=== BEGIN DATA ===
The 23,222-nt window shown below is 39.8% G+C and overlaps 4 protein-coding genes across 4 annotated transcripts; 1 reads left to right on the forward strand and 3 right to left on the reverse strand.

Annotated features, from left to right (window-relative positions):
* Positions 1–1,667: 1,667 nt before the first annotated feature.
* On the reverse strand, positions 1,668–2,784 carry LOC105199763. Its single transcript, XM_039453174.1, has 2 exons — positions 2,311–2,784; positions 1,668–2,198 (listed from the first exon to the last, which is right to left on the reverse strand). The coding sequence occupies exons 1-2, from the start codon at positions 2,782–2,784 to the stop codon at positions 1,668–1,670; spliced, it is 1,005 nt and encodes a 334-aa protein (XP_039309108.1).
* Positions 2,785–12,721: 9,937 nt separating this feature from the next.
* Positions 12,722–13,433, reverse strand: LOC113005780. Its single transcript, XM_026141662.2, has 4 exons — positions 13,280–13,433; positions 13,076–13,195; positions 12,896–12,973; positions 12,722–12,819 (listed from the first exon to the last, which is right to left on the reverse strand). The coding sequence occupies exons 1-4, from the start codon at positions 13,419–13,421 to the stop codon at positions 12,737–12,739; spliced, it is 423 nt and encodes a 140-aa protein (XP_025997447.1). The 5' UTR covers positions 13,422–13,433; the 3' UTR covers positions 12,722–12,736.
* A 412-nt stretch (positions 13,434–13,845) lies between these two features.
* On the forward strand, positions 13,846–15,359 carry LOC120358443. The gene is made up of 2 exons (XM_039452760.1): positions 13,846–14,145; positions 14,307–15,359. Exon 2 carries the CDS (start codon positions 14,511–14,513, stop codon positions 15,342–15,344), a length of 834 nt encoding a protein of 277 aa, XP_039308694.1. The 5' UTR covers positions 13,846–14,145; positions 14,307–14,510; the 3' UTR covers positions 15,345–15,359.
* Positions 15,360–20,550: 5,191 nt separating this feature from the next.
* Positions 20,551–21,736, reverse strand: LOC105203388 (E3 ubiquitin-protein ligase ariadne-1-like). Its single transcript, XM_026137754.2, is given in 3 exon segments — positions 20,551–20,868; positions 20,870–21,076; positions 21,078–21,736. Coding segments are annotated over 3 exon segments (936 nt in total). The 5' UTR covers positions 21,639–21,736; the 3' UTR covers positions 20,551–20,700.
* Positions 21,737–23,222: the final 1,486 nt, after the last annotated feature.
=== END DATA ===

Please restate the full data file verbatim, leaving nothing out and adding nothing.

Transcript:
The 23,222-nt window shown below is 39.8% G+C and overlaps 4 protein-coding genes across 4 annotated transcripts; 1 reads left to right on the forward strand and 3 right to left on the reverse strand.

Annotated features, from left to right (window-relative positions):
* Positions 1–1,667: 1,667 nt before the first annotated feature.
* On the reverse strand, positions 1,668–2,784 carry LOC105199763. Its single transcript, XM_039453174.1, has 2 exons — positions 2,311–2,784; positions 1,668–2,198 (listed from the first exon to the last, which is right to left on the reverse strand). The coding sequence occupies exons 1-2, from the start codon at positions 2,782–2,784 to the stop codon at positions 1,668–1,670; spliced, it is 1,005 nt and encodes a 334-aa protein (XP_039309108.1).
* Positions 2,785–12,721: 9,937 nt separating this feature from the next.
* Positions 12,722–13,433, reverse strand: LOC113005780. Its single transcript, XM_026141662.2, has 4 exons — positions 13,280–13,433; positions 13,076–13,195; positions 12,896–12,973; positions 12,722–12,819 (listed from the first exon to the last, which is right to left on the reverse strand). The coding sequence occupies exons 1-4, from the start codon at positions 13,419–13,421 to the stop codon at positions 12,737–12,739; spliced, it is 423 nt and encodes a 140-aa protein (XP_025997447.1). The 5' UTR covers positions 13,422–13,433; the 3' UTR covers positions 12,722–12,736.
* A 412-nt stretch (positions 13,434–13,845) lies between these two features.
* On the forward strand, positions 13,846–15,359 carry LOC120358443. The gene is made up of 2 exons (XM_039452760.1): positions 13,846–14,145; positions 14,307–15,359. Exon 2 carries the CDS (start codon positions 14,511–14,513, stop codon positions 15,342–15,344), a length of 834 nt encoding a protein of 277 aa, XP_039308694.1. The 5' UTR covers positions 13,846–14,145; positions 14,307–14,510; the 3' UTR covers positions 15,345–15,359.
* Positions 15,360–20,550: 5,191 nt separating this feature from the next.
* Positions 20,551–21,736, reverse strand: LOC105203388 (E3 ubiquitin-protein ligase ariadne-1-like). Its single transcript, XM_026137754.2, is given in 3 exon segments — positions 20,551–20,868; positions 20,870–21,076; positions 21,078–21,736. Coding segments are annotated over 3 exon segments (936 nt in total). The 5' UTR covers positions 21,639–21,736; the 3' UTR covers positions 20,551–20,700.
* Positions 21,737–23,222: the final 1,486 nt, after the last annotated feature.